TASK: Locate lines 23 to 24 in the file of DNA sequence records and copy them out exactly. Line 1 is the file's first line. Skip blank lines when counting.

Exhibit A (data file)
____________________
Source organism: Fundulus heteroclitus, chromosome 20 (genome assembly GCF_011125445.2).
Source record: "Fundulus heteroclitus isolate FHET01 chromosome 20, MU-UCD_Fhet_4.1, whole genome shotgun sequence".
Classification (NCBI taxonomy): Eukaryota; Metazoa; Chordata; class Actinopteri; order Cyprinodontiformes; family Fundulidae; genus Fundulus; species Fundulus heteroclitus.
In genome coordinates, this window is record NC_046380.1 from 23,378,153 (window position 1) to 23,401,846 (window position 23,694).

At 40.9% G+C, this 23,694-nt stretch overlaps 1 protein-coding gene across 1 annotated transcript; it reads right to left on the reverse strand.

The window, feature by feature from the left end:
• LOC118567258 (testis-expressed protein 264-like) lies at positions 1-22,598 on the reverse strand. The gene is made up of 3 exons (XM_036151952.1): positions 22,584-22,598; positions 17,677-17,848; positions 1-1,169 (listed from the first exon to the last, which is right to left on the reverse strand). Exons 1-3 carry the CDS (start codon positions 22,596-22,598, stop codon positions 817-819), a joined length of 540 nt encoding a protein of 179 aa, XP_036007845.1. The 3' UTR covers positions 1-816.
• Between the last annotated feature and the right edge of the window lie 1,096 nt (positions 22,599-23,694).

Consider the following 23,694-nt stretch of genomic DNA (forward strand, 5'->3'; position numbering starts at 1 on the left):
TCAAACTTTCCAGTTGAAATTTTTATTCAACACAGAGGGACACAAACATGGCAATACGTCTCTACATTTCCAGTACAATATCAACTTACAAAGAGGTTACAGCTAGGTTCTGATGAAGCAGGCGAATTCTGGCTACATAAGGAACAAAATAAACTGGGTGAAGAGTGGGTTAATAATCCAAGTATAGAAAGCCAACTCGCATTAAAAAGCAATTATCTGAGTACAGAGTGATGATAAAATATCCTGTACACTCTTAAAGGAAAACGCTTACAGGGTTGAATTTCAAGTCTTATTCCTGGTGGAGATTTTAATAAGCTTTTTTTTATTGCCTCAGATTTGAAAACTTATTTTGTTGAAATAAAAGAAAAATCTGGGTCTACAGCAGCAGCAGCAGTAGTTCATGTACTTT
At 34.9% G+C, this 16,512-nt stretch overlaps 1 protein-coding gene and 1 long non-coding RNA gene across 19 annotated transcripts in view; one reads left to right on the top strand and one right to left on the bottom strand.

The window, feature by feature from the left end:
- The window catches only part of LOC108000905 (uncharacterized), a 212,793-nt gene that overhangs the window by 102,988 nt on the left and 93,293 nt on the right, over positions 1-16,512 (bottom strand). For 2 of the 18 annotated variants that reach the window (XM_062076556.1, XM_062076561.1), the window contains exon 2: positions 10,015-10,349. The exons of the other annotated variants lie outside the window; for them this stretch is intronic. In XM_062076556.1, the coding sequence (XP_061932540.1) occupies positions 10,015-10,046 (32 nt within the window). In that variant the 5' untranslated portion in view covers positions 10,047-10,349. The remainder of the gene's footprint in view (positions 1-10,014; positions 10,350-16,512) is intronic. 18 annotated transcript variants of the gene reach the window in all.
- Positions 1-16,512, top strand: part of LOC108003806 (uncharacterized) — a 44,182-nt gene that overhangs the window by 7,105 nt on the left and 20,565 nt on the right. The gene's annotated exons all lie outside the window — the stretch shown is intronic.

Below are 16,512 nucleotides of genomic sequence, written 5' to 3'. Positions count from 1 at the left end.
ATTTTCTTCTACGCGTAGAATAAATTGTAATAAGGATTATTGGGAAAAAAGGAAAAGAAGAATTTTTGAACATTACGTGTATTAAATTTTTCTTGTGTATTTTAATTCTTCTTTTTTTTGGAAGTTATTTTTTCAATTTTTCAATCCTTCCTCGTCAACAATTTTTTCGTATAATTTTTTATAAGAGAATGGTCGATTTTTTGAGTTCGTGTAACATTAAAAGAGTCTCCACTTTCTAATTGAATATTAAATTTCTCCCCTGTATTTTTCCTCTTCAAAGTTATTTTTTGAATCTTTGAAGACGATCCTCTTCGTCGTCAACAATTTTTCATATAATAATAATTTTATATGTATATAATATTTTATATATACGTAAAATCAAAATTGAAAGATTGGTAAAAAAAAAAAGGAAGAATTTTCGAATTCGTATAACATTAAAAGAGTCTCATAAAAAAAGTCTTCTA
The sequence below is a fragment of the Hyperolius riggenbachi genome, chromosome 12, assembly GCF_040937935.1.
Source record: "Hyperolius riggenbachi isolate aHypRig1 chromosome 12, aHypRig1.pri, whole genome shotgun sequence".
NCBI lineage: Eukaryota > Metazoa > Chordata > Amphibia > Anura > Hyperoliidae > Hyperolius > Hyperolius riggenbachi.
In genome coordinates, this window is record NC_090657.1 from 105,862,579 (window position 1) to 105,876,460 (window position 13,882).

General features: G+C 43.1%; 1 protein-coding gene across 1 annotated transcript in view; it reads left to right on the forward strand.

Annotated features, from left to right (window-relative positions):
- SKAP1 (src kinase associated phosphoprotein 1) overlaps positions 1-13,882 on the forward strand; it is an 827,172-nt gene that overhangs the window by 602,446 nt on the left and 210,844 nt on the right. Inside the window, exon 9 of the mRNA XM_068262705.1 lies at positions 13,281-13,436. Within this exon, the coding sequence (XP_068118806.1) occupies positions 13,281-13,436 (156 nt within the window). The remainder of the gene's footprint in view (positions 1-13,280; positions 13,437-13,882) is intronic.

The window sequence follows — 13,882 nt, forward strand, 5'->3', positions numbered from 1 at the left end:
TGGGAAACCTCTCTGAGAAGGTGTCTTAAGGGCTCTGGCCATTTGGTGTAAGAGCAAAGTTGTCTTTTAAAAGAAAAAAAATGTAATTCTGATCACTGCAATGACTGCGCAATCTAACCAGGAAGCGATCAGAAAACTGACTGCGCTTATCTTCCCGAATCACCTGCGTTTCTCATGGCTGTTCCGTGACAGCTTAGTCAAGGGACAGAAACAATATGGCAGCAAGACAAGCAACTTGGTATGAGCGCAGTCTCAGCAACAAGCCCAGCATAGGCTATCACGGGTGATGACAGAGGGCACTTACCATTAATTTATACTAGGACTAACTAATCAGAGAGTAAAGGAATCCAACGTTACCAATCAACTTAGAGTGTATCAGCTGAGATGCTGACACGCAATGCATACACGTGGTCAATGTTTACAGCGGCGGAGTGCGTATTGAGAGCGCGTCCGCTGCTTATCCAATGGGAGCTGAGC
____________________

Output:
- SKAP1 (src kinase associated phosphoprotein 1) overlaps positions 1-13,882 on the forward strand; it is an 827,172-nt gene that overhangs the window by 602,446 nt on the left and 210,844 nt on the right. Inside the window, exon 9 of the mRNA XM_068262705.1 lies at positions 13,281-13,436. Within this exon, the coding sequence (XP_068118806.1) occupies positions 13,281-13,436 (156 nt within the window). The remainder of the gene's footprint in view (positions 1-13,280; positions 13,437-13,882) is intronic.

The window sequence follows — 13,882 nt, forward strand, 5'->3', positions numbered from 1 at the left end: